GROUNDING: bokashi

Updated: May 4

"Woodland is a poetic and visceral work that describes your body’s fade into the leaf litter of the forest floor. This work connects you deeply to your body, and considers the biological and chemical processes that continue long after you are conscious, as you are slowly and gently subsumed by the earth over thousands of years. Woodland is a love poem to the forest, as bodies merge with the molecular environments that support life."

Text from French & Mottershead website

I've developed a slight obsession with composting. I really am fascinated by it. The major problem with our food systems at the moment is the disconnect between demand, growing and waste and in so many ways compost is the answer to this dilemma. It is also incredibly poetic - the way it completes the cycle, taking all our excess and discarded rubbish and gently breaking it down, only to reinvent it as an extraordinary life-giving substance that allows us to start over, grow more, nourish the earth and ourselves.

Of course not everything can be composted, but I have been frustrated at the amount of organic matter that I have had to throw into the general waste over the years and that is where BOKASHI comes in. Bokashi is a Japanese method of composting which can deal with any and all types of food waste, including meat, fish and dairy. The advantages are straightforward - it's quick, it deals with all your food waste, it doesn't take up much space and it doesn't smell, so you can tuck the box into a corner of your kitchen (which for me means that I actually remember to use it and don't wimp out just because its raining). I've been meaning to start bokashi-ing for ages and I have finally got round to it.

The process is incredibly simple too:

1. You buy 2 special Bokashi bins. They have a little grill over a chamber at the bottom so liquid created as the food waste ferments ("Bokashi tea") can drain off and a tap so you can pour it out. I got mine from the Ethical Superstore - which, by the way, is both ethical and super - I recommend a browse.

2. Along with the bins you need some Bokashi bran (it often comes as a pack). This is a dry mixture of bran and molasses that has been inoculated with beneficial micro-organisms; a carefully controlled (and non-chemical) mixture of microscopic bacteria, yeasts and fungi, but I prefer to think of it as magic compost dust.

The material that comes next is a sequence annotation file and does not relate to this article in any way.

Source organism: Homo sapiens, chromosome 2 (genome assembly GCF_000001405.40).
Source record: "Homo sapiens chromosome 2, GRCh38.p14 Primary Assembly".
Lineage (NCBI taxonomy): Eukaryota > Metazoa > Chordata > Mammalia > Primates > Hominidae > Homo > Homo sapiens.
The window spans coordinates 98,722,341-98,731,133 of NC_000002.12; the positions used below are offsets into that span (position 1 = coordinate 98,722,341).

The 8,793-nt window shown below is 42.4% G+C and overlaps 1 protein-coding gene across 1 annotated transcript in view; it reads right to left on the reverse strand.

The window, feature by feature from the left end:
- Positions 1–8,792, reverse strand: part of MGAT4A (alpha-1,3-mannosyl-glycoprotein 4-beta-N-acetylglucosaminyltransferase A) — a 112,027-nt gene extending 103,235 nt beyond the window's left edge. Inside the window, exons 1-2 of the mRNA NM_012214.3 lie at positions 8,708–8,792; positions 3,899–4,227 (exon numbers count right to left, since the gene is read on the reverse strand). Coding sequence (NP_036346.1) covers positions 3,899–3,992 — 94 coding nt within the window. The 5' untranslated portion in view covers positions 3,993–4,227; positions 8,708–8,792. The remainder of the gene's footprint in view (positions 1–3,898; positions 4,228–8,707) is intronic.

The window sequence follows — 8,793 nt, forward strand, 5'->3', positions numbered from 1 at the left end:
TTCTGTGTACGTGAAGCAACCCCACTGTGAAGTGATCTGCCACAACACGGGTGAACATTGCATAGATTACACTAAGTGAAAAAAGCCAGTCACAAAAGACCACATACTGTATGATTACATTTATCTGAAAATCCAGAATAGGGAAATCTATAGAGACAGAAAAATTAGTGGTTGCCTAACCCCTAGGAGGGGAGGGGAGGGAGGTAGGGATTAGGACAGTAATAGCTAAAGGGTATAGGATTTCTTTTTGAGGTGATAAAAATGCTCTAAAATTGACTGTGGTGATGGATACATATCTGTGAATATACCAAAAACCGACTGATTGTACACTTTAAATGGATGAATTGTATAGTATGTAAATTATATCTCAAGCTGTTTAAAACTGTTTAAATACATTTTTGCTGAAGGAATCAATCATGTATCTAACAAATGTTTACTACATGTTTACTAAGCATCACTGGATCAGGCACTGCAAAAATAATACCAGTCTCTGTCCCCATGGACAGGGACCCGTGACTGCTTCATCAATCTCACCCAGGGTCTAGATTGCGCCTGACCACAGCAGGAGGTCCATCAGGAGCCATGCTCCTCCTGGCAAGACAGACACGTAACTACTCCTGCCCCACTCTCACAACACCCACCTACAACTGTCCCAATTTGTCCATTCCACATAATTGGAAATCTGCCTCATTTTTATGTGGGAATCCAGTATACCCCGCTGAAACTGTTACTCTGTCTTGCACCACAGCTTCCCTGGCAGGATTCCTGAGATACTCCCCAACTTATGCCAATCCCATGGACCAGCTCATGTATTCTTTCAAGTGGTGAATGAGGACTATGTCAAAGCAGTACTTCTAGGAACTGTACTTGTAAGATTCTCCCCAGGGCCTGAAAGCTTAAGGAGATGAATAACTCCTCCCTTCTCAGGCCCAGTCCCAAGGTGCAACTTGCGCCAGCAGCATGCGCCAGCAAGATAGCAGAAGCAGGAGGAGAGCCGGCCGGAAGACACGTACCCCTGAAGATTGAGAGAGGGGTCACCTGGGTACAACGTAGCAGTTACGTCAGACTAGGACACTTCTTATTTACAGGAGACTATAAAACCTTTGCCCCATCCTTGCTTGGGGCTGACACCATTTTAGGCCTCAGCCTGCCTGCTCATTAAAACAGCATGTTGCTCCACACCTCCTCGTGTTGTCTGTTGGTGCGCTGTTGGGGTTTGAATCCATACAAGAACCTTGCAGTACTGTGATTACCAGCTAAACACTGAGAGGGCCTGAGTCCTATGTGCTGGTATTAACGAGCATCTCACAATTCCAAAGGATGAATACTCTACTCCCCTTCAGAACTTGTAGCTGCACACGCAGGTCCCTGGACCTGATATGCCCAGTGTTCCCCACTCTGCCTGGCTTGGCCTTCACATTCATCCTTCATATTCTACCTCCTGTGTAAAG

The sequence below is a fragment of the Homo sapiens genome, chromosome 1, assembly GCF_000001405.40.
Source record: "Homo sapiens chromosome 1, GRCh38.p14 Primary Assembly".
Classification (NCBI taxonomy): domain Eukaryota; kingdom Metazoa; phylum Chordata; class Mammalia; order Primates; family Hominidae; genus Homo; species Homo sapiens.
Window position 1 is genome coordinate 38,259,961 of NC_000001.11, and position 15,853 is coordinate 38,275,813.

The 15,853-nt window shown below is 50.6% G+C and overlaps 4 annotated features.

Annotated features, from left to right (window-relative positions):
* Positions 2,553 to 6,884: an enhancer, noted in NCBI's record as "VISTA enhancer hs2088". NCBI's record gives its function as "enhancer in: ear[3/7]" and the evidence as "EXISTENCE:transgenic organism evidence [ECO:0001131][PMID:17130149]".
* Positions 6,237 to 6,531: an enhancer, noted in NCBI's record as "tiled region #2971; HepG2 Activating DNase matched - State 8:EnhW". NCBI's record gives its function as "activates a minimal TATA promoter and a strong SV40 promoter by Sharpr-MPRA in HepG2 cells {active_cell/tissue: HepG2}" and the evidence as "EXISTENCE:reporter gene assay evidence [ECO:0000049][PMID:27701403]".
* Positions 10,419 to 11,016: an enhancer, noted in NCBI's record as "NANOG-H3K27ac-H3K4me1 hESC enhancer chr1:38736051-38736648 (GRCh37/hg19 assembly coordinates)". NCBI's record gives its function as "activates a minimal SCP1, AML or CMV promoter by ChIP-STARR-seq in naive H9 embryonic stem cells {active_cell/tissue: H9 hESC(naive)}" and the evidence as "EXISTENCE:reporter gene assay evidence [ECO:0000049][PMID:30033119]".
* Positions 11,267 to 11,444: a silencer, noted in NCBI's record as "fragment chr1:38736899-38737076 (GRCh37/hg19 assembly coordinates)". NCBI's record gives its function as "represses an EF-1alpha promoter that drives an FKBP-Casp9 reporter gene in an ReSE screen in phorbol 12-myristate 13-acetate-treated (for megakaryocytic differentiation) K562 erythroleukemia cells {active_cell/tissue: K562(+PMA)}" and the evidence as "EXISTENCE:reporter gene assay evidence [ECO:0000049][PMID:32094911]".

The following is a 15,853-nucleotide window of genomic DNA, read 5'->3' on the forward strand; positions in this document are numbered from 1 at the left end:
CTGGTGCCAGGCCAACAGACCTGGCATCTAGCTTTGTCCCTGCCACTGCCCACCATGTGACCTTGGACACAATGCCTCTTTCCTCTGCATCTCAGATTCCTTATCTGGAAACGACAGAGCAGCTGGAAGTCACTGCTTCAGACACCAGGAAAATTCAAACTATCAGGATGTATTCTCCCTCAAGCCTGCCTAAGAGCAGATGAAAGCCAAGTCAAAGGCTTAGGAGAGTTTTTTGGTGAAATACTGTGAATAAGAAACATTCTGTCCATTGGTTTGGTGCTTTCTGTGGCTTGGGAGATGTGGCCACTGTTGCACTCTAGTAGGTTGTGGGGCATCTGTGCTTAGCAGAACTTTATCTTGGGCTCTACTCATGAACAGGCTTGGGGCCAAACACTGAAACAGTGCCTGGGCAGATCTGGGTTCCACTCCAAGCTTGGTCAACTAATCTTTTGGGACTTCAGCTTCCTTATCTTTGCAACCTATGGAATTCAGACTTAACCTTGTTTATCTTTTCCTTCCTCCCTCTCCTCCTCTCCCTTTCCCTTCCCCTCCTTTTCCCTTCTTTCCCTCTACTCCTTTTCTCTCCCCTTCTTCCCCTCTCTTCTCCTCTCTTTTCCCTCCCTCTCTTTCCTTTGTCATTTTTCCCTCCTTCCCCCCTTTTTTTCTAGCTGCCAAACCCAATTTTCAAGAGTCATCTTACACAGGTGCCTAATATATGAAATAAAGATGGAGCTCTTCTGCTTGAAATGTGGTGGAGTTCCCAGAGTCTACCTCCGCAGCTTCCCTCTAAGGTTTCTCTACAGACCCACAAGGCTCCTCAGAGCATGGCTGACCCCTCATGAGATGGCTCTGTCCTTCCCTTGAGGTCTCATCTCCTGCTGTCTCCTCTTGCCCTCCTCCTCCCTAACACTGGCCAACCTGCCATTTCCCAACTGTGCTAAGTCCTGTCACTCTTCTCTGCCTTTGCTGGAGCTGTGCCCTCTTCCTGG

3. Whenever you have some food waste, chuck it in the bin in shallow layers and sprinkle a handful of Bokashi bran over it, then fix lid on tightly.

4. As the bin gets full, press down the contents and sprinkle with extra bran, then just leave it for 10-14 days (during which time you can start filling bin number 2). After this time, it won't look like compost yet (because its not!) but it will be completely fermented.

5. Every couple of days during fermentation, you need to drain off the Bokashi tea. This is also magic because you can add it to your watering can and use it as plant feed, or pour it neat down the loo or plughole and it works as a natural drain unblocker that is also good for your sewage system!

6. Last of all, to complete the process you need to transform the fermented waste into compost. This is done by burying it, either in the ground in the corner of your garden or in a traditional compost bin and then covering it with a layer of ordinary soil. Because of the beautiful process of fermentation it has already undergone, this is pretty quick. My plan is to dig it straight into my new vegetable beds, on the basis that by the time I get around to planting them up in a month or two, it will have rotted down and enriched the soil.

Bokashi bin and bran


Yes Fruit and Veg

Dairy products

Meat and Bones


Pizza, Burgers, Snacks

Bread, cakes Cooked food leftovers Spent flowers

Pet Waste from small herbivores


Bottles and cans


Metal (foil, staples)

Tobacco Ash

Tea Bags (tea leaves are fine though)

Pet Waste from Cats and dogs

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